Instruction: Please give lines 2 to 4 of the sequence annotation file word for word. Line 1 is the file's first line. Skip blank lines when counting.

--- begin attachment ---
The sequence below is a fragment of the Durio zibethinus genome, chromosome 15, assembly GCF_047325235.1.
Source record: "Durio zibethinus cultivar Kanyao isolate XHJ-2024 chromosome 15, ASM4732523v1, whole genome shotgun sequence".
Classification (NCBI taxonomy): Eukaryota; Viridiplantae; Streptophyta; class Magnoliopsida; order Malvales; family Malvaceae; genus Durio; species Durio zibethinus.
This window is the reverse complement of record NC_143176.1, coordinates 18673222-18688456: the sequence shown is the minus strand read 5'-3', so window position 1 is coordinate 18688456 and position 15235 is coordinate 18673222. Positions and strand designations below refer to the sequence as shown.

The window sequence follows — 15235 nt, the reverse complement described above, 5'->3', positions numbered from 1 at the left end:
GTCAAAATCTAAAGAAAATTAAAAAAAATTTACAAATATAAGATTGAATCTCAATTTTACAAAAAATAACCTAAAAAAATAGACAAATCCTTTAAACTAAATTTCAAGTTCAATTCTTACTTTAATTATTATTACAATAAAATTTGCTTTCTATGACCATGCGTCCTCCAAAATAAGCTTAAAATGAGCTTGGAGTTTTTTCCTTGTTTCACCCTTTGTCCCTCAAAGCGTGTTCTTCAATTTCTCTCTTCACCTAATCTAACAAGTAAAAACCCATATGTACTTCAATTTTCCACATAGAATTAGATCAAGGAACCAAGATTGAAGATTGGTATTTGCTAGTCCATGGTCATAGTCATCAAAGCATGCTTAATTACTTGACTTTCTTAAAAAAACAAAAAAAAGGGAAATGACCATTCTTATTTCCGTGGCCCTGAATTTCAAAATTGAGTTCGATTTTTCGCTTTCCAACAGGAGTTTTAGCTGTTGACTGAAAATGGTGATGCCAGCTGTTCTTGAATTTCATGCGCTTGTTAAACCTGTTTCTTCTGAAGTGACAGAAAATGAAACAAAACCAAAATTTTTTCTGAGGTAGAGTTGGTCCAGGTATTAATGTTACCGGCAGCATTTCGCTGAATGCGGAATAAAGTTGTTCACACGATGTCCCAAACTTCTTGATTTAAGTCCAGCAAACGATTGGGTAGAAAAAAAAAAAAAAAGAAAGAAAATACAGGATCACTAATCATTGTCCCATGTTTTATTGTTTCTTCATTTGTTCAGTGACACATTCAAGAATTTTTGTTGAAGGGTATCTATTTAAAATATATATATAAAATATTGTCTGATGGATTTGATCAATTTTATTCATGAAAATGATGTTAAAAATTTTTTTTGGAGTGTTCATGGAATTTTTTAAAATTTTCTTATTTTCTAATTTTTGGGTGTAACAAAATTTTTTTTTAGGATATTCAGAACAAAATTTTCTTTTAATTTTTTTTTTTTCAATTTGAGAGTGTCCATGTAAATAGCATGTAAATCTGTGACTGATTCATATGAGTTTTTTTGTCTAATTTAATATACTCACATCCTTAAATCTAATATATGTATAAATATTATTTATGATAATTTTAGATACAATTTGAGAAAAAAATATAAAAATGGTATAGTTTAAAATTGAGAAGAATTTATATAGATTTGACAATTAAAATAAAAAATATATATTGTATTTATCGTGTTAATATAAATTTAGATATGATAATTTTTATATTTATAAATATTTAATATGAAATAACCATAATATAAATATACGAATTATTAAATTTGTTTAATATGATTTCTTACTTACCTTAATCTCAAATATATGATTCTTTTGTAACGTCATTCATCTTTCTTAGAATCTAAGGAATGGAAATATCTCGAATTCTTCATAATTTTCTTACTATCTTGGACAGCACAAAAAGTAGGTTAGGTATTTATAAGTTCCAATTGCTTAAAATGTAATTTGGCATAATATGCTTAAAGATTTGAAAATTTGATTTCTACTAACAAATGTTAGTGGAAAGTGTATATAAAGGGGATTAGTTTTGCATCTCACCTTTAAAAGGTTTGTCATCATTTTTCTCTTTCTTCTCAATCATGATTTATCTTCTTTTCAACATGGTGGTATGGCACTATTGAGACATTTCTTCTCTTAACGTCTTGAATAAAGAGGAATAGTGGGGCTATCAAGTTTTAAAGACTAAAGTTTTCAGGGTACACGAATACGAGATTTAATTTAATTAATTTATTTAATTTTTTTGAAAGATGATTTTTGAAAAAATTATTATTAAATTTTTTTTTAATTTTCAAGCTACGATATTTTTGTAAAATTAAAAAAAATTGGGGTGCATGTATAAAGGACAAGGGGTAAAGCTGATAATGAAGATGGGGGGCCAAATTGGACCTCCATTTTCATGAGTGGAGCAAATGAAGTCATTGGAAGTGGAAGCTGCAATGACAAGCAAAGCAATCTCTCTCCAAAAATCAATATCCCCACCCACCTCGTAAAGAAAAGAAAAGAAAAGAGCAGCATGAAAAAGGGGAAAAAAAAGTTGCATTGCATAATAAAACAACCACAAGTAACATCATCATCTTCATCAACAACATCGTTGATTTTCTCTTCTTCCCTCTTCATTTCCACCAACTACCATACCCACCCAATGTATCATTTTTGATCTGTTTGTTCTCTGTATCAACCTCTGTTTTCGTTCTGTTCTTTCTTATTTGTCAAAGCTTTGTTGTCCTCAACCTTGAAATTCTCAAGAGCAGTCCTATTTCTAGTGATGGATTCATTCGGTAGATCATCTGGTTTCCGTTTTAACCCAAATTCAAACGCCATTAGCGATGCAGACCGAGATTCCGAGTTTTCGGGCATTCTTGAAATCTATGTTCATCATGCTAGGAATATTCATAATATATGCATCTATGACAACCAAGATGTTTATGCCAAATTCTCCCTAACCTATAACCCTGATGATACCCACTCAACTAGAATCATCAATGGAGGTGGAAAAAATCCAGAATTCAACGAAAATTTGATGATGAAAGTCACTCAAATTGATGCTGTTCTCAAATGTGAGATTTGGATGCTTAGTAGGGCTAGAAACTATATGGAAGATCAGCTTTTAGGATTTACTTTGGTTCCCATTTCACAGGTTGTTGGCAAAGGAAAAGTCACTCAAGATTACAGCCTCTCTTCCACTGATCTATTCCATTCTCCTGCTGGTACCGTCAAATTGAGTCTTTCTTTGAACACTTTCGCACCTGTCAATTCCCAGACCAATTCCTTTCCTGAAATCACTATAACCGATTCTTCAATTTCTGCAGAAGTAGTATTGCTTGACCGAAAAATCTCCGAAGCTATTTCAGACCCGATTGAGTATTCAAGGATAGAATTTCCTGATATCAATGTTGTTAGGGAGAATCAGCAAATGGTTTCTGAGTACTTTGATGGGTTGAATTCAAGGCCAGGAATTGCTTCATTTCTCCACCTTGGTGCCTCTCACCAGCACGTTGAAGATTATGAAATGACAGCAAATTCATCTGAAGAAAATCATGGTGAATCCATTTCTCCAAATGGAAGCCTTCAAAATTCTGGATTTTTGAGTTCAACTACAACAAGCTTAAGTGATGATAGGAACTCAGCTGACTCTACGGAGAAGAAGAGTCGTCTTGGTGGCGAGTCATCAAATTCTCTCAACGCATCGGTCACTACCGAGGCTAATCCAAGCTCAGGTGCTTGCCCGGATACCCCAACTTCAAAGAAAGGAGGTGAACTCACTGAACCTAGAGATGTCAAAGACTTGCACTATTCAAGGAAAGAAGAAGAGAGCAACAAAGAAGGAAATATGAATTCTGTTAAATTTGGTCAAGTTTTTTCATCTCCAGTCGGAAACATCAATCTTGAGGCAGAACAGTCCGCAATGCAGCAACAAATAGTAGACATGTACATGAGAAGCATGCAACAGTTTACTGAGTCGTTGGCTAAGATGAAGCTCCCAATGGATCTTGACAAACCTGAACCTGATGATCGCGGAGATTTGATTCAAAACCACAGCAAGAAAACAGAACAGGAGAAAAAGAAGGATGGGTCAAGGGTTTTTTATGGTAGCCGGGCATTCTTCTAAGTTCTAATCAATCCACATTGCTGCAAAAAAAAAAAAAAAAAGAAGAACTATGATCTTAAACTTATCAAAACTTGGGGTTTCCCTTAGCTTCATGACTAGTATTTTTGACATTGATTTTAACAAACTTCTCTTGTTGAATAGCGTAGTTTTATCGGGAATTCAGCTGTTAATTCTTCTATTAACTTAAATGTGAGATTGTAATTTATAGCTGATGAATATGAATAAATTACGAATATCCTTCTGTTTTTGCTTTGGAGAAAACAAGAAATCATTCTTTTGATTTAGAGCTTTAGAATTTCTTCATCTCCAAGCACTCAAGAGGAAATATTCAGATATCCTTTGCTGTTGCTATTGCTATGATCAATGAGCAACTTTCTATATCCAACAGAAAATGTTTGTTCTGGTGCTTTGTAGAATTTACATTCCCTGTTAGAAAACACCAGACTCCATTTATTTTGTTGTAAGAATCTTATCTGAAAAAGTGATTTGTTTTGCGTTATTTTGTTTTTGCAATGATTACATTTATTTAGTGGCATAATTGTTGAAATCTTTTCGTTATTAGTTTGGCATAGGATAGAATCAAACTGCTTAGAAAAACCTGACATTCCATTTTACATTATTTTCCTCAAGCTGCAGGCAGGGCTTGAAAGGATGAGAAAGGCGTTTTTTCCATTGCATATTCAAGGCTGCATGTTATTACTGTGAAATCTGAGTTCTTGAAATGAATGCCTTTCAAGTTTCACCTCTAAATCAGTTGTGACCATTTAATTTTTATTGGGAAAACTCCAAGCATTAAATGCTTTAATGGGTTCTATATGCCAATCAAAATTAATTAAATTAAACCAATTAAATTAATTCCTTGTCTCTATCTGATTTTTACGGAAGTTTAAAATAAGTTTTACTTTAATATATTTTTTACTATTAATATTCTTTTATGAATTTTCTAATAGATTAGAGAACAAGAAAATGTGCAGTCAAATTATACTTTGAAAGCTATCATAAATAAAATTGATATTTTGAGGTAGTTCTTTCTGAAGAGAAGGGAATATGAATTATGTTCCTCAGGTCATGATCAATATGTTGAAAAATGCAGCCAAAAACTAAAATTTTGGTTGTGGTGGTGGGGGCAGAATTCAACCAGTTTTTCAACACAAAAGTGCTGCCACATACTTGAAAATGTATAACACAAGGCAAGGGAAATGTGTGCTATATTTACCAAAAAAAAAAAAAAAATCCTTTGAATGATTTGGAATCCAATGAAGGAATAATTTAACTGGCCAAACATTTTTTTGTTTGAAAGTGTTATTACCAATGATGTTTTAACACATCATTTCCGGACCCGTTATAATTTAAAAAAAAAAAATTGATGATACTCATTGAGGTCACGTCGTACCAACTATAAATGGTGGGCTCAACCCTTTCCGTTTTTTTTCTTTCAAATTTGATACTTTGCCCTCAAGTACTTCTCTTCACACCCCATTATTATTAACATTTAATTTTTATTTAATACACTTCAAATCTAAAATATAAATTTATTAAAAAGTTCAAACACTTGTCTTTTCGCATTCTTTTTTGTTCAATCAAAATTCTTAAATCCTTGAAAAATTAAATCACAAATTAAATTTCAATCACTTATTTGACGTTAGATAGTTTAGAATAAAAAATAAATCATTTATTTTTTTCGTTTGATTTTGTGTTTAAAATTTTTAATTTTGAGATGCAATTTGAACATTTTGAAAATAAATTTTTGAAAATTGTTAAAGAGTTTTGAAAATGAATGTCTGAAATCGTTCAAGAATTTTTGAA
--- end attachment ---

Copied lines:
Source record: "Durio zibethinus cultivar Kanyao isolate XHJ-2024 chromosome 15, ASM4732523v1, whole genome shotgun sequence".
Classification (NCBI taxonomy): Eukaryota; Viridiplantae; Streptophyta; class Magnoliopsida; order Malvales; family Malvaceae; genus Durio; species Durio zibethinus.
This window is the reverse complement of record NC_143176.1, coordinates 18673222-18688456: the sequence shown is the minus strand read 5'-3', so window position 1 is coordinate 18688456 and position 15235 is coordinate 18673222. Positions and strand designations below refer to the sequence as shown.